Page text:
The choice is to stand down or rise to challenges

By Katie Schmitt, Guest Columnist

Well, we made it. Our senior year of high school is finally complete. For 13 years we have been preparing for this moment. We have made choices that define who we are, we have chosen opportunities that allow us to grow and we have faced challenges that have made us think twice. But throughout all of this, we have succeeded.

Now, as we finish this chapter in our lives we begin a new one. We have reached a point where we will be challenged in ways we may have never imagined. We have the choice to stand down or to rise to these challenges. But so many factors will influence our decisions.

A large factor is fear. Sometimes, it seems that fear holds us back, but it is important to know it does not need to. Every single day, we have the unique opportunity to overcome our fears and work toward conquering our dreams. Fear should be an emotion that never holds us back, but only pushes us forward to become more courageous in our actions.

A fearful moment I experienced during my time as a student here was in seventh grade when running track. I would become so nervous before my race I would be on the verge of vomiting. One time Mrs. Makela noticed this and came up to me to ask if I was nervous. I looked at her with big, pleading eyes and said, “Yeah, and I don’t feel very good either.” Then she told me something that caught me off guard, she said that if I wasn’t nervous and scared she would be worried about me.

Sometimes feelings of discontent and fear can be positive, helping us to achieve more and to be the best we can be.

A second factor is our character. You have to ask yourself who you are, what you stand for. Your character is what will define you and make you different from the person sitting next to you. It is what will help you to get that job you want.

Our character is developed through different aspects of each of our lives. Growing up on a dairy farm we claimed a lot of things built character. Like when it is 95 degrees out and the hay is dry with rain on the way, your character strengthens as your muscles do, as you climb up into the hayloft to unload the ninth rack of small square bales. Or when it is 25 below and even colder with the wind yet the livestock need to be fed so you put on enough layers to look like a walking snowman and you head out to face the cold.

Although your experiences are not exactly the same as mine, we all have these moments that build our character and stay with us forever.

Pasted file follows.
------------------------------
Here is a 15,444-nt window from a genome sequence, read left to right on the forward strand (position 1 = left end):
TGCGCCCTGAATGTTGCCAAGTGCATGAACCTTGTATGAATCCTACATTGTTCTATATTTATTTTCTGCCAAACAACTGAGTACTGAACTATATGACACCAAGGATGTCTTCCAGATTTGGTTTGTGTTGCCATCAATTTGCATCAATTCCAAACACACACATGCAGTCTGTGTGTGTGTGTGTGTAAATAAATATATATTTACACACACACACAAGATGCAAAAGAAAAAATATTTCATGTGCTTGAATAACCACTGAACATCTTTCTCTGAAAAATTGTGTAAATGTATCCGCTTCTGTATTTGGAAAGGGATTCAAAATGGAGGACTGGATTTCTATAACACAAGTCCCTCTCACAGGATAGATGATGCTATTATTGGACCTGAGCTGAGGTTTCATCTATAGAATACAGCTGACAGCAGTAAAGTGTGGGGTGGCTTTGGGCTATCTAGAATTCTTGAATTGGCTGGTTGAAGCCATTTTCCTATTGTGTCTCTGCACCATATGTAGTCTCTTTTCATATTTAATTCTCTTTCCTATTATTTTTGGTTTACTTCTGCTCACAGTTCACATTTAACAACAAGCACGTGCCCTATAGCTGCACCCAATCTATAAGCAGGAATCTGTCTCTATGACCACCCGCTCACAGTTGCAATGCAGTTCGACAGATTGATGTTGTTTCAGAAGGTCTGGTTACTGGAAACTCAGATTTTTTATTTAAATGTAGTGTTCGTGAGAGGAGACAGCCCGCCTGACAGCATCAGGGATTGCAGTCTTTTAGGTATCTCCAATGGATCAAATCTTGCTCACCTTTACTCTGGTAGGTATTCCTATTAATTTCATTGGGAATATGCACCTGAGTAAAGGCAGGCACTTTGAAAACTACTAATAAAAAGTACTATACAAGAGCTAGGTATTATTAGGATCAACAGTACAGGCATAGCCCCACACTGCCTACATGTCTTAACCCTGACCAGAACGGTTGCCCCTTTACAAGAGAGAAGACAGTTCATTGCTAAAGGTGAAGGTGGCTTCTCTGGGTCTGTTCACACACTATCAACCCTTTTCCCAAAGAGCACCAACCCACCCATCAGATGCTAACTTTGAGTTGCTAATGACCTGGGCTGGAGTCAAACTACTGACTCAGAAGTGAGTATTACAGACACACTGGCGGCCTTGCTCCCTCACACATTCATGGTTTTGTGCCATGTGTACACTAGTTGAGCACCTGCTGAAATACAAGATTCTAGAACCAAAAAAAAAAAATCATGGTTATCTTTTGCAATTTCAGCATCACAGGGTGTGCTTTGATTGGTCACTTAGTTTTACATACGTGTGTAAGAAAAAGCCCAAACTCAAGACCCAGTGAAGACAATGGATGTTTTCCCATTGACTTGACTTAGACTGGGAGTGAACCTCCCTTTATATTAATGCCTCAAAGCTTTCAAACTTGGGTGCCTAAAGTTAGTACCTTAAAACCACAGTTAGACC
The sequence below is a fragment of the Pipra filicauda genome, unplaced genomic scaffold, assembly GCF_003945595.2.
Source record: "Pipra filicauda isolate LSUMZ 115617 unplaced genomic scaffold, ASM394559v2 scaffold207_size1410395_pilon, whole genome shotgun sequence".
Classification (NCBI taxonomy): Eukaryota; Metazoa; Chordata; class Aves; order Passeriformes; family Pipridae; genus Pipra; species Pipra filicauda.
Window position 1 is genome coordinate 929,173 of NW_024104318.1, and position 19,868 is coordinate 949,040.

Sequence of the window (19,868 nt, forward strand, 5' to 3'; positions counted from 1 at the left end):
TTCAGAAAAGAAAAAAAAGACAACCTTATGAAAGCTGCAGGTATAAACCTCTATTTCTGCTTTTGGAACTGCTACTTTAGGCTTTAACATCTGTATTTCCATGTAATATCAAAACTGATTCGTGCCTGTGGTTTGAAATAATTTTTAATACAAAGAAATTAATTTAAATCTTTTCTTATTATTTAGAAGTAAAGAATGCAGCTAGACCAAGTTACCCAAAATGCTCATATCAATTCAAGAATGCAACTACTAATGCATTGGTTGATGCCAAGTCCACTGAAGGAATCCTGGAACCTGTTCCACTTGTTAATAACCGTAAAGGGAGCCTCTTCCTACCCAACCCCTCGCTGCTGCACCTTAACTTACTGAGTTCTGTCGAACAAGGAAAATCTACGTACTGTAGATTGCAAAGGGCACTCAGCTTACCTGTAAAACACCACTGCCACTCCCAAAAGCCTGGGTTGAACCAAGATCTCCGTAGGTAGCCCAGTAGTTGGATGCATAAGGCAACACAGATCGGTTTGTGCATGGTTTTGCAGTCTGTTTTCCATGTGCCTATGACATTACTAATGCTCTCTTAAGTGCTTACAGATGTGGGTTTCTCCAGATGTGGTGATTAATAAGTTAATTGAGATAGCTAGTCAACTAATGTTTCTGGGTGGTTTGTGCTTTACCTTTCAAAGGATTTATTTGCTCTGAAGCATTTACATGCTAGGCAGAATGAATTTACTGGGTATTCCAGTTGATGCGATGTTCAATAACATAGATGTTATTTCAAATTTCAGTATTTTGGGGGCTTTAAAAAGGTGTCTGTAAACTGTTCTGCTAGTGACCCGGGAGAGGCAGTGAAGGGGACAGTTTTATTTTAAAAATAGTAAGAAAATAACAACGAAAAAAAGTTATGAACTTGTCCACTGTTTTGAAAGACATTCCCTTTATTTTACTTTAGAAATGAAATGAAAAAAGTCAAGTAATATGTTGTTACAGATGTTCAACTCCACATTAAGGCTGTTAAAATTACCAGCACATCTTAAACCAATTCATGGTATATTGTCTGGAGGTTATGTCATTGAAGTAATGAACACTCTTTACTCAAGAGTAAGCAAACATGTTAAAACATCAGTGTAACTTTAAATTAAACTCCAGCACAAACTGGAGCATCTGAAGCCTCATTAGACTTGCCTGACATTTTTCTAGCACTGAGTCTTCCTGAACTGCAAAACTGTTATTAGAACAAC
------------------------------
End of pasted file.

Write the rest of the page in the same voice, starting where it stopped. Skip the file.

Then there are our past experiences. Like character, they influence our every decision. We all learn from our past failures and successes, so it is up to us to remember what has happened in the past so we are better fit to make good choices now and in the future. “When we were in elementary school, recess was the highlight of the day for most of us. While most of the girls played on the swings and jungle gym and most of the boys played football, a few of us girls found ourselves drawn to the football field to join the boys. A girl playing football was never the “cool” thing to do but I did it anyway, and playing football with the boys taught me to never accept “no” as an answer simply because I was a girl. Sometimes doing things that are not “cool” and taking the path less traveled can be a good choice. It allows you to make your own unique experiences.

So whether we are sitting in our first-ever college class next fall or doing a job interview, we have to remember that the fear we feel will push us to be successful. We have to remember that these challenges we are facing are there to help us grow in our character, and to always rise to these challenges because we have learned from like decisions in our past. We have to search for new opportunities, and grasp and hold onto every single one that comes our way.

This is a turning point in our lives. Right now, we have the chance to redefine who we are. I want to see each and every one of you take that challenge and succeed. We are the future, so watch out.

Katie Schmitt is the valedictorian her class and gave one of the commencement addresses during graduation ceremonies at Royalton High School.

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